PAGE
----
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, the investment holding company of Warren Buffett, reports its “less than 20% ownership” investments according to generally accepted accounting principles. However, it also provides additional disclosures that it terms “look-through” earnings.
Warren Buffett states,
Many of these companies (in the less than 20% owned category) pay out relatively small proportions of their earnings in dividends. This means that only a small proportion of their earning power is recorded in our own current operating earnings. But, while our reported operating earnings reflect only the dividends received from such companies, our economic well-being is determined by their earnings, not their dividends.
The value to Berkshire Hathaway of retained earnings (of our investees) is not determined by whether we own 100%, 50%, 20%, or 1% of the businesses in which they reside.... Our perspective on such “forgotten-but-not-gone” earnings is simple: the way they are accounted for is of no importance, but their ownership and subsequent utilization is all-important. We care not whether the auditors hear a tree fall in the forest; we do care who owns the tree and what’s next done with it. I believe the best way to think about our earnings is in terms of “look-through” results, calculated as follows: Take \left(\lt \right)$; subtract... incremental taxes we would have owed had that$250 million been paid to us in dividends; then add the remainder,$220 million, to our reported earnings of$371 million. Thus our, “look-through” earnings were about $590 million.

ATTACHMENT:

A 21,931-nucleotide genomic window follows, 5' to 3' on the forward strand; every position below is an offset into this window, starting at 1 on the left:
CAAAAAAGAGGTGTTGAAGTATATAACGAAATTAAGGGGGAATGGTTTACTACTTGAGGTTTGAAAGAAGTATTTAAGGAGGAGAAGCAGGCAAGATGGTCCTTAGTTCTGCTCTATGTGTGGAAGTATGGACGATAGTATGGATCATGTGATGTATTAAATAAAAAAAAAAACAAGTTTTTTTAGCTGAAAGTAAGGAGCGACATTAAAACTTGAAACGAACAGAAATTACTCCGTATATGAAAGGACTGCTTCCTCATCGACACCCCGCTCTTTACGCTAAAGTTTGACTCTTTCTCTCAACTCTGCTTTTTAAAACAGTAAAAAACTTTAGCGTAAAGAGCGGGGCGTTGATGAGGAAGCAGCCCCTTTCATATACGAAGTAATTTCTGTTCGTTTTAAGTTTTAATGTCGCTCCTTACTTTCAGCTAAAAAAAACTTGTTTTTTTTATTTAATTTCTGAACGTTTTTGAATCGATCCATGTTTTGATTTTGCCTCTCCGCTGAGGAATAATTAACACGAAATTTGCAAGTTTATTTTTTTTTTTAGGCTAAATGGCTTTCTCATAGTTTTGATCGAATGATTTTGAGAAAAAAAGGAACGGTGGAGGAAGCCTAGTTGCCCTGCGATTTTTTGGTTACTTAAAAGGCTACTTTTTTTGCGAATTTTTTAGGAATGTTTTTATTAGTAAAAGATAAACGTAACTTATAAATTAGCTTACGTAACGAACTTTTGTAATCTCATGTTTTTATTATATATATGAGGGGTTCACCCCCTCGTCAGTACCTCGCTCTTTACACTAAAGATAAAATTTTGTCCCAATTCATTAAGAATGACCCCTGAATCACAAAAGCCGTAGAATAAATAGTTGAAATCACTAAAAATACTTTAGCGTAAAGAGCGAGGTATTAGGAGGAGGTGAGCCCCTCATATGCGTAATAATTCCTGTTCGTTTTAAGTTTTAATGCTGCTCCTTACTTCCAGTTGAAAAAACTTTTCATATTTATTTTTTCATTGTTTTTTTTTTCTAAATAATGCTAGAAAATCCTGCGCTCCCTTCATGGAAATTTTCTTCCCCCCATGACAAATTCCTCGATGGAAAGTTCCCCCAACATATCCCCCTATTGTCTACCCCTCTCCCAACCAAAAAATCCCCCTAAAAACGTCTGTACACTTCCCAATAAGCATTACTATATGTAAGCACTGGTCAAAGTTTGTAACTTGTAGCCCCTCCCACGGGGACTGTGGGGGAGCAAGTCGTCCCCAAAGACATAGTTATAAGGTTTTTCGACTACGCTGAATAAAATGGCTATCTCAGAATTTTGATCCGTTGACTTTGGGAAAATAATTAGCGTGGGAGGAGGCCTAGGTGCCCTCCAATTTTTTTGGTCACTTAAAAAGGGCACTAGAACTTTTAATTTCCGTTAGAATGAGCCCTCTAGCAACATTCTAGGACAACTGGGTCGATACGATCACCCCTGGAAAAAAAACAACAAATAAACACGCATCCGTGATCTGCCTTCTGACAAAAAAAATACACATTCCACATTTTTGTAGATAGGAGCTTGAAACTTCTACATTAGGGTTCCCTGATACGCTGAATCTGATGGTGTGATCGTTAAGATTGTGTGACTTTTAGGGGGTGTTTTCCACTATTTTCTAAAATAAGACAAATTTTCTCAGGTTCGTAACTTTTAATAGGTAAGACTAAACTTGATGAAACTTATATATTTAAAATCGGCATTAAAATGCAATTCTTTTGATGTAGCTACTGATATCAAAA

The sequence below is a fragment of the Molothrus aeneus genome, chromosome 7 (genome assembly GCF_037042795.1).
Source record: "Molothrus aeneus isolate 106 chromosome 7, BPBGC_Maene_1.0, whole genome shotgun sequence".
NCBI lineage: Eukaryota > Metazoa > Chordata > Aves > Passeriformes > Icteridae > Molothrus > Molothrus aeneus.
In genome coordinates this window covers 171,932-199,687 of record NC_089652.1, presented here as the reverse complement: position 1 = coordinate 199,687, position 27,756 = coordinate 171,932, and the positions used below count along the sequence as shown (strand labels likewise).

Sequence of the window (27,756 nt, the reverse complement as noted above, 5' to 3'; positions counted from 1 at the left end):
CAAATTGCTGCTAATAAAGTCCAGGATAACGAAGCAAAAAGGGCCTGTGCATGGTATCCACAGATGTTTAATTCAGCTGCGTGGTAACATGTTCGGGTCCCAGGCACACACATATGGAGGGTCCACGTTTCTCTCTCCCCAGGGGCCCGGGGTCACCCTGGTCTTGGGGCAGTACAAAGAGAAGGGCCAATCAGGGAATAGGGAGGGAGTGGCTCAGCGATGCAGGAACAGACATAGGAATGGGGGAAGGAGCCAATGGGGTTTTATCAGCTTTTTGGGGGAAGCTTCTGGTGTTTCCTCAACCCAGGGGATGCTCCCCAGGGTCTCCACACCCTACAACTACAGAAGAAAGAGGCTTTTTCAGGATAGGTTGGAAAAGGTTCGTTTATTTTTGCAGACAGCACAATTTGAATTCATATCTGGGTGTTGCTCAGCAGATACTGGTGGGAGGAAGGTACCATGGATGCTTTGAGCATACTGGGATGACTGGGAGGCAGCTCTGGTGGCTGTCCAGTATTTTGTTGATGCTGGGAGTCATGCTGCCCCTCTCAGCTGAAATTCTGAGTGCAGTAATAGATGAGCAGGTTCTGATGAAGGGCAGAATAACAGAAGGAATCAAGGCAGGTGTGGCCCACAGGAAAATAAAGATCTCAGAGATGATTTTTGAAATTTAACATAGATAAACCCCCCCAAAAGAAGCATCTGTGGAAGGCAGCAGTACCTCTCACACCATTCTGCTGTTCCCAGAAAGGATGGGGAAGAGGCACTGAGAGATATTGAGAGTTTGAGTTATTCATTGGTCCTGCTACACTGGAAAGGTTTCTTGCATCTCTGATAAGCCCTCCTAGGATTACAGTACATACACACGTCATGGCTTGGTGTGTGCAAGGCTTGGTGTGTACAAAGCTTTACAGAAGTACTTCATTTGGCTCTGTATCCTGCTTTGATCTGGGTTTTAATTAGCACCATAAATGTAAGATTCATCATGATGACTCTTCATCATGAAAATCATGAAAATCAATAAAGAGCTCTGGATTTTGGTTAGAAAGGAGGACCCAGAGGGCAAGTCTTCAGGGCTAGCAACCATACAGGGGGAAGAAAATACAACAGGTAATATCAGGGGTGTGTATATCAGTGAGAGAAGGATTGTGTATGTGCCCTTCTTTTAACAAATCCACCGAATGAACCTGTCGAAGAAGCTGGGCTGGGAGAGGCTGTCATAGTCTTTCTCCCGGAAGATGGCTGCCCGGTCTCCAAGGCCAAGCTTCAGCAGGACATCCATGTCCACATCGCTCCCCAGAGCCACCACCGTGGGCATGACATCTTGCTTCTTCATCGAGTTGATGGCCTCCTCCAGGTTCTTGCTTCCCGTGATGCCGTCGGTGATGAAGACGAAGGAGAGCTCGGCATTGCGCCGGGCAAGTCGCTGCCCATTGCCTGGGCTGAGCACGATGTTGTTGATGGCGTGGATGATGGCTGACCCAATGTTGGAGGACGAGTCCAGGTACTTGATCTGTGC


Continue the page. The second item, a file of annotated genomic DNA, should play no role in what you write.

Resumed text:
Source: Warren Buffett, The Essays of Warren Buffett: Lessons for Corporate America, edited by Lawrence A. Cunningham, pp. 180–183 (excerpted).
- What are “look-through” earnings?
- Why does Warren Buffett favor “look-through” earnings?
Wren Co. operates a chain of gift shops. The company maintains a defined contribution pension plan for its employees. The plan requires quarterly installments to be paid to the funding agent, Whims Funds, by the fifteenth of the month following the end of each quarter. Assume that the pension cost is $141,500 for the quarter ended March 31.
a. Journalize the entries to record the accrued pension liability on March 31 and the payment to the funding agent on April 15